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Free State Business 2022

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FOCUS Gas will put South

FOCUS Gas will put South Africa on the path to zero emissions Dr Phindile Masangane, the CEO of Petroleum Agency South Africa, notes that recent gas discoveries could support the country’s economic recovery and its transition to a clean energy future. Today the biggest threat to humanity is climate change, and the biggest threat to SA’s social stability is the high unemployment rate. As the global economy recovers from the devastating effects of Covid-19, demand for oil and gas has gone up significantly. If there was ever a need for proof that oil and gas still drive the global economy, recent statistics demonstrate the trend. The world’s developed economies industrialised on the back of oil and gas production and use. Now, just as Africa is on the cusp of being a significant gas producer and is making plans to use such gas for power generation, industrialisation and economic growth, the negative effects of greenhouse gas emissions on the environment have become undeniable. The urgency for action to mitigate the risk of climate change is no longer debatable. Between 1990 and 2018 the top five emitters have produced more than 50% of greenhouse gas emissions. During the same period SA has contributed 1% to global emissions. This is by no measure Renergen is currently the only onshore petroleum production rights holder in South Africa. The company’s Virginia Gas Project in the Free State is ramping up to phase two, based on one of the richest helium concentrations in the world. Credit: Renergen insignificant, and as a responsible global citizen SA must take steps to reduce its carbon footprint. The UN Framework Convention on Climate Change was established in 1992 to coordinate the global response to mitigate the threat of climate change, and specifically to get countries to commit to policies and plans that will ensure that the average global temperature rise is kept less than 1.5°C above pre-industrial levels. The International Energy Agency (IEA) proposes that to achieve this goal the world’s energy sector must reach net zero emissions by 2050. In its global energy net zero 2050 pathway the IEA acknowledges that there is no single pathway to this goal, as developed and developing countries face different socioeconomic challenges and have contributed disproportionately to greenhouse gas emissions to date. What a number of environmental interest groups seem to be ignoring in the IEA “Net Zero by 2050” report is the acknowledgment that there will be a differentiated approach to a clean energy future, taking into consideration the cost of the new clean energy technologies and the economic consequences of transitioning for each country. The IEA emphasises that each country must develop its own pathway to a net zero emission future. South Africa’s economy has been predominantly powered by coal, which is also a significant contributor to the country’s economy in terms of GDP as well as employment. Of all primary energy resources coal is the FREE STATE BUSINESS 2022 40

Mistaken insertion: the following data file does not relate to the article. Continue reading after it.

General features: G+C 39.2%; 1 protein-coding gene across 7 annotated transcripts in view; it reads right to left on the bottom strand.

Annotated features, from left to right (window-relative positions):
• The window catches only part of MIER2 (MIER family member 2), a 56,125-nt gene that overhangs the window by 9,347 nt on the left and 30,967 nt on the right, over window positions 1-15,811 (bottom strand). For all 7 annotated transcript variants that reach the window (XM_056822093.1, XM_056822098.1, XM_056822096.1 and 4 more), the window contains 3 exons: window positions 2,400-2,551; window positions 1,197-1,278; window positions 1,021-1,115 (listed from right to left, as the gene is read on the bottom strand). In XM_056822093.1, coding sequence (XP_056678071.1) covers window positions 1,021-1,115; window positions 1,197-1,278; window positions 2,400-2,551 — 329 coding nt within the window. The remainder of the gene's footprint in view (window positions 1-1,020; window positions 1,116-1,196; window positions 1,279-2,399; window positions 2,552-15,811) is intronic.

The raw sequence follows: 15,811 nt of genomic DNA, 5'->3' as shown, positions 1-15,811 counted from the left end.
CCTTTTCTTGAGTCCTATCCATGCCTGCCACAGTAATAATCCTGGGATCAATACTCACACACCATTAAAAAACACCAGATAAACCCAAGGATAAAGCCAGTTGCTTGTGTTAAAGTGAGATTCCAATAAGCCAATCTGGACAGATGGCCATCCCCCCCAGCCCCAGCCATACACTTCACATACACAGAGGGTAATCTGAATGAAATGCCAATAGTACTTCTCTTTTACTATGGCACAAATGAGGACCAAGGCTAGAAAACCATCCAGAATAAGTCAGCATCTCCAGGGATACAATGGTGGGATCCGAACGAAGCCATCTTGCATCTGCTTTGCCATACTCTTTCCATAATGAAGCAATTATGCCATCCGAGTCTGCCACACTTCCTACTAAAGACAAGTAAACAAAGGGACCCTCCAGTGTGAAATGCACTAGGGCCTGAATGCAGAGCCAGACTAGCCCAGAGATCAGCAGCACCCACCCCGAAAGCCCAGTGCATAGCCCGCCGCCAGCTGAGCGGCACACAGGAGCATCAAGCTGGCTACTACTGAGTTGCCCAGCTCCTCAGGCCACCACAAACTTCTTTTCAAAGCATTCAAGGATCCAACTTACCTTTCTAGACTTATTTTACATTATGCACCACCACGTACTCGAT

" " Mafikeng " " " " " " Molteno " Klerksdorp " " Welkom " Virginia " " Aliwal North " " Queenstown " " " Kroonstad " " Indwe " " Maseru " " " " Lephalale " " " Elliot " " " Maclear " Modimolle " Bela-Bela " " Bethlehem " Frankfort " " " Evander Umtata " Mokopane " " " " Witbank " " Secunda Standerton " Harrismith " Polokwane " " " Tshipise " " Makhado " " Ermelo Volksrust " " " Newcastle Estcourt " " Musina " Dannhauser " Utrecht " Pietermaritzburg " " " " Vryheid Port Shepstone " " Phalaborwa " Mbabane " Pafuri Nongoma " " " Richards Bay St. Lucia " Locality most carbon-intensive and fine particulate matter affects people’s respiratory systems. In addition to coal, South Africa imports oil, gas and petroleum products for its energy needs as the upstream petroleum industry is still at a nascent stage. The two recent world-class offshore gas discoveries in the Outeniqua basin are the biggest petroleum discoveries made in South Africa. The development of these discoveries has the potential to replace more than 2 300MW of dieselfired electricity generation, thereby reducing the carbon emissions by more than 50% while eliminating sulphur oxide and nitrogen oxide emissions. Gas is therefore an obvious bridge to a lower carbon future. The Petroleum Agency SA awaits the licensee of these gas discoveries submitting its production right and environmental authorisation applications when the exploration right expires, or earlier. The agency expects the licensee to use world-class technologies and standards to minimise the effects of the gas and gas condensate production on the environment, while maximising the in-country benefit or local content from this development to support SA’s economic recovery. These discoveries could indeed support both the country’s economic recovery and its transition to a clean energy future. Onshore exploration opportunities are represented by unconventional resources such as shale gas in the south-central Karoo, coalbed methane in the coalfields of the east and northern sectors of the country and biogenic gas in the Virginia and Evander regions. However, geological analysis is showing that there may well be significant potential for conventional oil and gas resources onshore. Conducive investment environment South Africa has a history of political stability and the new UPRD bill (Upstream Petroleum Resources Development Bill) will assist the Agency in expediting exploration through close management of acreage allocation and work programmes. These positive factors create a conducive environment for PASA to pursue its mandate of attracting investment into the upstream petroleum industry. Coal Field SOUTH Gas discovery Provincial boundary Karoo Basins Northern Cape AFRICA North West Free State Eastern Cape Bloemfontein LEPHALALE BASIN Waterberg Free State MAIN KAROO BASIN Molteno Figure 32. Distribution of coal fields in the Karoo-aged basins in South Africa (digital geological data sourced from Council for Geoscience) Gas and coal-based methane are found in many parts of South Africa’s interior. Credit: PASA, with digital geological data sourced from Council for Geoscience. The draft bill provides greater policy certainty and a stable environment for investment in the South African oil and gas sector. It provides security of tenure by combining the rights for the exploration, development and production phase under one permit. As far as the issuing of exploration rights over the last 18 months is concerned, a total of 21 exploration rights for both onshore and offshore were issued during this period, including renewals and new exploration rights. As of December 2020, there is no longer a moratorium on applications for rights onshore, other than those for shale gas in a specified area covering the central Karoo. Other onshore applications continue to be received and processed in terms of the MPRDA. The moratorium for shale gas rights and new offshore applications remains in place and is expected to be lifted with the enactment of the hydraulic fracturing regulations (for environmental management and water use) for the shale gas extraction technologies. ■ Pretoria Johannesburg Gauteng Lesotho TULI BASIN Tuli Mopane Limpopo SPRINGBOK FLATS BASIN Springbok Flats Witbank Highveld Tshipise TSHIPISE BASIN Ermelo Utrecht Klip Rivier Pafuri KwaZulu-Natal Mpumalanga Kangwane Swaziland Vryheid Nongoma Somkele Durban 34 41 FREE STATE BUSINESS 2022